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Public Deliberation: The Left Should Learn to Trust Americans

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Last Saturday, some 4,000 Americans participated in a national conversation about this country's growing deficit problem. In ten years, according to some estimates, our national debt is projected to grow to 90 percent of our Gross Domestic Product. Participants in Saturday's "Our Budget, Our Economy" event -- which took place in more than 19 cities across the country -- deliberated with one another to articulate the values and policies that should guide efforts to reduce the coming burden on our economy and our children. AmericaSpeaks, the group that organized the event, will present these findings to President Obama's National Commission on Fiscal Responsibility and Reform.

It was distressing that many left intellectuals leveled withering scorn at this event because
they viewed it as a vast right-wing conspiracy to manufacture public consent to slash public
programs. In the Huffington Post, for example, my one-time co-author Dean Baker wrote that the meeting's organization -- its agenda and materials -- "virtually guarantees that most of the participants will opt for big cuts to Social Security and Medicare. The results of this song-and-dance will the be presented to President Obama's... commission which will use it as further ammunition... to gut these programs." Progressive commentator Richard Eskow explained, also in Huffington Post, that "AmericaSpeaks is part of a well-coordinated media campaign" aimed at "slashing government programs" that will benefit "anybody who makes a lot of money and doesn't want to pay taxes." In CounterPunch, a left newsletter edited by Alexander Cockburn, John Halle called for me, as a self-respecting progressive, to resign from AmericaSpeaks' advisory board rather than lend comfort to the "infernal propaganda machine" of which the "Our Budget, Our Economy" discussion is part.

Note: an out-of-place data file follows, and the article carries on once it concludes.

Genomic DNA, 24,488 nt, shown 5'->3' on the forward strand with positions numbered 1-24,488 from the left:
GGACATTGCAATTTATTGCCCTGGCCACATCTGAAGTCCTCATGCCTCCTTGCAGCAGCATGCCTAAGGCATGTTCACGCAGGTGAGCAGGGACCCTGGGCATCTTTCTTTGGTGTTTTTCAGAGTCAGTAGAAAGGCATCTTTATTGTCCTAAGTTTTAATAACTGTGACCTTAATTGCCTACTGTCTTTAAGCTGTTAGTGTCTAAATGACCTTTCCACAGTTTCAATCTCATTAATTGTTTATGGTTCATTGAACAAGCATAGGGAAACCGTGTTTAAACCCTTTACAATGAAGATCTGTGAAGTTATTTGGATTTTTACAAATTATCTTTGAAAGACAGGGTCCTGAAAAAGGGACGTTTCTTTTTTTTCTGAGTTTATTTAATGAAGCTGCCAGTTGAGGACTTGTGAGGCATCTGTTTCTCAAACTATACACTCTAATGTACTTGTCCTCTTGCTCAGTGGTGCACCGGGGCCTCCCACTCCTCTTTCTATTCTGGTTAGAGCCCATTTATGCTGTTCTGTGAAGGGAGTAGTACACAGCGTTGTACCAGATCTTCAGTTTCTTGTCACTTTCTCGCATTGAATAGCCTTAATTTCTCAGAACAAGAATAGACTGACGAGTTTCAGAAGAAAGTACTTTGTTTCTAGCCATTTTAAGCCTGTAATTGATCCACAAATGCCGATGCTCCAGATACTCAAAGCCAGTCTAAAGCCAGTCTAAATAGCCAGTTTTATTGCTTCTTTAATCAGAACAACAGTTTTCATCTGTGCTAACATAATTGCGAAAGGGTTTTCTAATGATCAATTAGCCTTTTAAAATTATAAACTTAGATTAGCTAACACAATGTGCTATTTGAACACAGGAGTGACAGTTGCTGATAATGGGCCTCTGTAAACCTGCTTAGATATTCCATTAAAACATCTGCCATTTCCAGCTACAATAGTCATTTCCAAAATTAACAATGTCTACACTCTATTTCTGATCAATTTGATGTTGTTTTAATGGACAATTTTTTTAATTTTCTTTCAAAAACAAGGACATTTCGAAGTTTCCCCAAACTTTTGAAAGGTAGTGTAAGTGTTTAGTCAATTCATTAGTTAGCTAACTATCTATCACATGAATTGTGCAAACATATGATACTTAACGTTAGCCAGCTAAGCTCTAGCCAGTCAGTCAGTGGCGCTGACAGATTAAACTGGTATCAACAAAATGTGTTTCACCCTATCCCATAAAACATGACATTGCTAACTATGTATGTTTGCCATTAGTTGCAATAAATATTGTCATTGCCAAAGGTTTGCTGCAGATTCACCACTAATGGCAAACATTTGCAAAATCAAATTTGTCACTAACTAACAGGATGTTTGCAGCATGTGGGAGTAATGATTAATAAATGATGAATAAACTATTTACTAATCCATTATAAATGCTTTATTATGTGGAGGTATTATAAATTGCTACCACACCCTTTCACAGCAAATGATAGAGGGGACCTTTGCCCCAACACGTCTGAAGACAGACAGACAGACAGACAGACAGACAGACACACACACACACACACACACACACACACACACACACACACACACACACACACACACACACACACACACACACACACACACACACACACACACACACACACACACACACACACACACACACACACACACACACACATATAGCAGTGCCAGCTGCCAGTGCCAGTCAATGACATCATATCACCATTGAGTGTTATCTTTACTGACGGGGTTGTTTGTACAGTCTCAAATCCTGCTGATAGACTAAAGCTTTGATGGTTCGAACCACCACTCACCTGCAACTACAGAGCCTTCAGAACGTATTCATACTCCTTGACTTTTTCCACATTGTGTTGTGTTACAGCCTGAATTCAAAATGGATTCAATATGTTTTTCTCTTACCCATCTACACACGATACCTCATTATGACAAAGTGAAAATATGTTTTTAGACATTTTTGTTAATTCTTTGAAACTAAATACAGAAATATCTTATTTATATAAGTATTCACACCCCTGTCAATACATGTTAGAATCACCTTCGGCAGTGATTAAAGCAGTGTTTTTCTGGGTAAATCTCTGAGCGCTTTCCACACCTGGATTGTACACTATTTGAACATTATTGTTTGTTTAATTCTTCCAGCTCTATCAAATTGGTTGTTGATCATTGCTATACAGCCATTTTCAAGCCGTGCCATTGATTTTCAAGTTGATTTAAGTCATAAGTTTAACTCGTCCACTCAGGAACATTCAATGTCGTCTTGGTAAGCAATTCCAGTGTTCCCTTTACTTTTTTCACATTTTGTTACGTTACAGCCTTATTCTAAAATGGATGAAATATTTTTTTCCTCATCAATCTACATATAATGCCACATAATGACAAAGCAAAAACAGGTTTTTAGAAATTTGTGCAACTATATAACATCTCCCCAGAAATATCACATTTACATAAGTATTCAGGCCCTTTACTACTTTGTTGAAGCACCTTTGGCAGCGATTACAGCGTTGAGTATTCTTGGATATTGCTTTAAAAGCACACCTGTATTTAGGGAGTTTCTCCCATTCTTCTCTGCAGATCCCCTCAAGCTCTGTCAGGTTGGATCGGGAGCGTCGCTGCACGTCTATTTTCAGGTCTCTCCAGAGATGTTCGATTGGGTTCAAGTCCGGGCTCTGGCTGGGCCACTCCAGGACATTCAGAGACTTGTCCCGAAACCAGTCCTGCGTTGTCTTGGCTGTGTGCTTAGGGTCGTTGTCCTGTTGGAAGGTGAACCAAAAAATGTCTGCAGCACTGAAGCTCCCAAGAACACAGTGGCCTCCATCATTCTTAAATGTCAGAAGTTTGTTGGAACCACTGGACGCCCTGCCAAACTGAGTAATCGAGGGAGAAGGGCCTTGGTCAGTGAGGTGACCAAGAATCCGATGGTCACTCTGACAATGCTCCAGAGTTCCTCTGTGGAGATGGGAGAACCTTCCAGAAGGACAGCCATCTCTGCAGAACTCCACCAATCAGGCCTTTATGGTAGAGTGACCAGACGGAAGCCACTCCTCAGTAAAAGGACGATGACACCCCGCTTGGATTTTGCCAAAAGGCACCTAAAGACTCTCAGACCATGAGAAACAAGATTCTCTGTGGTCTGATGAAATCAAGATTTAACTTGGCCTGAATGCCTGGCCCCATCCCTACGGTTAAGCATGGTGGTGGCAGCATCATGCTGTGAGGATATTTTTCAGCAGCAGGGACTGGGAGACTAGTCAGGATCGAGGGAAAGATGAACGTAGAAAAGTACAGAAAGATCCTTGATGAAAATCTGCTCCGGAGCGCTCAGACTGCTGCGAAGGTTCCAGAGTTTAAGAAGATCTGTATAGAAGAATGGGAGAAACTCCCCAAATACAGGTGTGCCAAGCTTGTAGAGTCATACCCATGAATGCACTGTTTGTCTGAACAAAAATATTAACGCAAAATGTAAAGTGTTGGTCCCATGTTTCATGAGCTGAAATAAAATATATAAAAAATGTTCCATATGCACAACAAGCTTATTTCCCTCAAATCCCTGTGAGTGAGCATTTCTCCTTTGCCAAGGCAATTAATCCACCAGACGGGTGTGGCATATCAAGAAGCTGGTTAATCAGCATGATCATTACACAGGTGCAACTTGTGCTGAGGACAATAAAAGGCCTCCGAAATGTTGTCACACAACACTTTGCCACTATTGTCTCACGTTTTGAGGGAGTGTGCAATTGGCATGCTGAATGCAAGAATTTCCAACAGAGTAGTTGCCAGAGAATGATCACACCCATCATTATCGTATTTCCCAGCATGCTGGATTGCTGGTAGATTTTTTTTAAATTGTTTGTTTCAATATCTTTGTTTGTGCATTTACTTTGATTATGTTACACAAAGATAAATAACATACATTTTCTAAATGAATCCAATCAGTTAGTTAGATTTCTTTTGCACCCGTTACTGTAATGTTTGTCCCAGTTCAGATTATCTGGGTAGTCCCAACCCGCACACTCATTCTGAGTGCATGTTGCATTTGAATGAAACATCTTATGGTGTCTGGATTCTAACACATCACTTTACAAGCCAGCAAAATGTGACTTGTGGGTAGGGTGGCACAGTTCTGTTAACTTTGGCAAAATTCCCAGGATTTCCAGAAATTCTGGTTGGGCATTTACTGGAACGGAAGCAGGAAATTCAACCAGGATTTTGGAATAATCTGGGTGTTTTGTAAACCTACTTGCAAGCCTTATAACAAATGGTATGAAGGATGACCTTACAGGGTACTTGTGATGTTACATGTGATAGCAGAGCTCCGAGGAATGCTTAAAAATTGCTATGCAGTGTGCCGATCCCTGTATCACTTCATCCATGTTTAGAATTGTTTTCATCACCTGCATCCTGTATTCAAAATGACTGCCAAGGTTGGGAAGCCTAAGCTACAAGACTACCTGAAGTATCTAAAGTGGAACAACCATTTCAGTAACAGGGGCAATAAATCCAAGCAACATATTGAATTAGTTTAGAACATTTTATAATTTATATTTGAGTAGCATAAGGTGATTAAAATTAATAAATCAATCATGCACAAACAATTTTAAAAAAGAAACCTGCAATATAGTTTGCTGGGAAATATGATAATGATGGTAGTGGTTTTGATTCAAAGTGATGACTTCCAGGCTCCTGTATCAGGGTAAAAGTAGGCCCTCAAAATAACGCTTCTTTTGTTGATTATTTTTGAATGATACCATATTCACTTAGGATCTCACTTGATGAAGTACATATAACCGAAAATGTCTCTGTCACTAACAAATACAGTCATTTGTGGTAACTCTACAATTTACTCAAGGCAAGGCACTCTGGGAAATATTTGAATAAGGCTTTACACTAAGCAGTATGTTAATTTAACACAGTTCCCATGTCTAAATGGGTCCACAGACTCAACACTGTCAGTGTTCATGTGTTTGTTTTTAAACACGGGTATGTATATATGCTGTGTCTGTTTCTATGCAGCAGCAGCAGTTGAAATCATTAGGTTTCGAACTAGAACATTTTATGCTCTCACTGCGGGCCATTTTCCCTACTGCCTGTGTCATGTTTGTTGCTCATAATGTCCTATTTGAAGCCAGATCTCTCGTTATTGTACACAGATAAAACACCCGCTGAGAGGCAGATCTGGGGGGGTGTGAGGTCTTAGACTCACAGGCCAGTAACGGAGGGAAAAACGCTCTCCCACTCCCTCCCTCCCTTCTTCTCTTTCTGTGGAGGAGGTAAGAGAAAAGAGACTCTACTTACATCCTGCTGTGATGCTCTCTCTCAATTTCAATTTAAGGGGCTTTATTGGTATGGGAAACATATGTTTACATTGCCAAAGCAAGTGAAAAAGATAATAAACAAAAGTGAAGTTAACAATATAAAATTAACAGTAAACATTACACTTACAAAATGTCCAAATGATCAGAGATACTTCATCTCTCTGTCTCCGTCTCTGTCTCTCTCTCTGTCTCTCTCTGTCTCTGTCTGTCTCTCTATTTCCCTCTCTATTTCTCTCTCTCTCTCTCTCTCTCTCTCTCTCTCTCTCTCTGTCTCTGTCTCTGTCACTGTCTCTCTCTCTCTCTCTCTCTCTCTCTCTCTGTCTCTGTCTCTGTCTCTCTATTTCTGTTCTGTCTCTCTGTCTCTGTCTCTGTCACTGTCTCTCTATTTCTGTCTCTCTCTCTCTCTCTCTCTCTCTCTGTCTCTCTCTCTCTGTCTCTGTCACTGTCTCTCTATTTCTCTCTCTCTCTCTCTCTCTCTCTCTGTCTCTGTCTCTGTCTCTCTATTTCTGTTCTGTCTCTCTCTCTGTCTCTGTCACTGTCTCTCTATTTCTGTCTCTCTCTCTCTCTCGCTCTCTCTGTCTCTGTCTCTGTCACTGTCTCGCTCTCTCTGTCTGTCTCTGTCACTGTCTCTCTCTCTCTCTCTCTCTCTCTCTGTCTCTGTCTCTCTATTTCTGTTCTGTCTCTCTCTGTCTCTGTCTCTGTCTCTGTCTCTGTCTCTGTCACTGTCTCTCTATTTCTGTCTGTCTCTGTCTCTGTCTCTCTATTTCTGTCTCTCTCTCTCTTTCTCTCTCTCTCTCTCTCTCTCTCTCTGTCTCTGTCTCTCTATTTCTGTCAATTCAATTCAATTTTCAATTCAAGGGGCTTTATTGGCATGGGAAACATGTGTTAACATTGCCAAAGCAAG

If Saturday's event was part of some conservative scheme, it was more incompetent than Michael Brown's efforts in post-Katrina New Orleans. The event resulted in policy preferences that might not be that far from those of Dean Baker and Richard Eskow. By the end of their deliberations, it was clear that most participants wanted to reduce the deficit primarily by raising taxes and cutting defense, not by slashing Social Security, Medicaid, or Medicare. The most popular single measure was to raise the cap on earnings that are taxable for social security (85% in favor). Currently, only the first $106,800 dollars of an individual's income is subject to Social Security taxation. Those with higher incomes obviously benefit from this policy. Many were willing to share the burden of deficit reduction -- 67% favored raising the payroll tax by 1 or 2 percentage points. 68% favored raising a 5% extra tax on millionaires and 59% favored raising the corporate income tax. When asked about new taxes, 64% favored a carbon tax (a strike in favor of environmental and intergenerational justice) and 61% favor a security transaction tax (a favorite proposal of left economists and much loathed by hedge fund managers). 69% favored cutting defense spending by 10% or 15%. 65% wanted to cut health care by 5% or not at all and 58% wanted a 5% or lower cut in the federal government's discretionary programs.

How do we explain this discrepancy? In high school science class, I learned that the simplest explanation is usually the correct one. Perhaps "Our Budget, Our Economy" was not a right wing conspiracy that went disastrously awry -- as Roger Hickey and Robert Kuttner (again, writing in the Huffington Post) think. Perhaps it really was what its organizers claimed it to be: an attempt to bring a representative cross-section of Americans together to discuss America's fiscal problems in an even-handed and reasonable way and then to transmit the results of their discussions to policy-makers.

Defensiveness and fearfulness led left observers to reject this simpler (and correct) explanation,
to read the evidence in a highly selective way, to lash out at those whom they should have
supported, and so to reinforce the combative character of a political discourse that now sickens
many Americans.